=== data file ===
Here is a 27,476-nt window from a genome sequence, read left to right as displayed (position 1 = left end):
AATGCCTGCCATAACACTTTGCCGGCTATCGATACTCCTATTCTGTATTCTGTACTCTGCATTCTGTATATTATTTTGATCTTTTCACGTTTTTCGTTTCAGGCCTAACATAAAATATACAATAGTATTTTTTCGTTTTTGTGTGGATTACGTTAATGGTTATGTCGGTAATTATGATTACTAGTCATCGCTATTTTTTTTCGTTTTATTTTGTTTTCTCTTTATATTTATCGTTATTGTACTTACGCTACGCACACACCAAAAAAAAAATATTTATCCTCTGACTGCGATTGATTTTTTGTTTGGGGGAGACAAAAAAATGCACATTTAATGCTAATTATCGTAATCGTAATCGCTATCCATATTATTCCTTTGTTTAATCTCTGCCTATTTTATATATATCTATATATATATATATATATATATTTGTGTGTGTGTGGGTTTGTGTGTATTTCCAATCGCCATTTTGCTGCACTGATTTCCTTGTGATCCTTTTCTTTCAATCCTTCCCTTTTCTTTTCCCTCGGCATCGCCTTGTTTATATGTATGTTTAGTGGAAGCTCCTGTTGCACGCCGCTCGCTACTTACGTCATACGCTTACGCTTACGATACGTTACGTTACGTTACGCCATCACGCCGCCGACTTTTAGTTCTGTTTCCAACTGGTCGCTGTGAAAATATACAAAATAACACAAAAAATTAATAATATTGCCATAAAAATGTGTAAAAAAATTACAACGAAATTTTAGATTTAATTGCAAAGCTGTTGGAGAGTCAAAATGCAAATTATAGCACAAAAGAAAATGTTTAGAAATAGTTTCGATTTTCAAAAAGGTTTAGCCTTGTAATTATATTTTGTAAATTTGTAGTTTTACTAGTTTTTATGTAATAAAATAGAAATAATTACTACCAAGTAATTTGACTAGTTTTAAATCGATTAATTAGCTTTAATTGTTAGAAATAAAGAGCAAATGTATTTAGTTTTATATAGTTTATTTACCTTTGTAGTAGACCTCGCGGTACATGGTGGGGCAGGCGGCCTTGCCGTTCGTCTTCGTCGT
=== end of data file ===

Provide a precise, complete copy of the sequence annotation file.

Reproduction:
Here is a 27,476-nt window from a genome sequence, read left to right as displayed (position 1 = left end):
AATGCCTGCCATAACACTTTGCCGGCTATCGATACTCCTATTCTGTATTCTGTACTCTGCATTCTGTATATTATTTTGATCTTTTCACGTTTTTCGTTTCAGGCCTAACATAAAATATACAATAGTATTTTTTCGTTTTTGTGTGGATTACGTTAATGGTTATGTCGGTAATTATGATTACTAGTCATCGCTATTTTTTTTCGTTTTATTTTGTTTTCTCTTTATATTTATCGTTATTGTACTTACGCTACGCACACACCAAAAAAAAAATATTTATCCTCTGACTGCGATTGATTTTTTGTTTGGGGGAGACAAAAAAATGCACATTTAATGCTAATTATCGTAATCGTAATCGCTATCCATATTATTCCTTTGTTTAATCTCTGCCTATTTTATATATATCTATATATATATATATATATATATTTGTGTGTGTGTGGGTTTGTGTGTATTTCCAATCGCCATTTTGCTGCACTGATTTCCTTGTGATCCTTTTCTTTCAATCCTTCCCTTTTCTTTTCCCTCGGCATCGCCTTGTTTATATGTATGTTTAGTGGAAGCTCCTGTTGCACGCCGCTCGCTACTTACGTCATACGCTTACGCTTACGATACGTTACGTTACGTTACGCCATCACGCCGCCGACTTTTAGTTCTGTTTCCAACTGGTCGCTGTGAAAATATACAAAATAACACAAAAAATTAATAATATTGCCATAAAAATGTGTAAAAAAATTACAACGAAATTTTAGATTTAATTGCAAAGCTGTTGGAGAGTCAAAATGCAAATTATAGCACAAAAGAAAATGTTTAGAAATAGTTTCGATTTTCAAAAAGGTTTAGCCTTGTAATTATATTTTGTAAATTTGTAGTTTTACTAGTTTTTATGTAATAAAATAGAAATAATTACTACCAAGTAATTTGACTAGTTTTAAATCGATTAATTAGCTTTAATTGTTAGAAATAAAGAGCAAATGTATTTAGTTTTATATAGTTTATTTACCTTTGTAGTAGACCTCGCGGTACATGGTGGGGCAGGCGGCCTTGCCGTTCGTCTTCGTCGT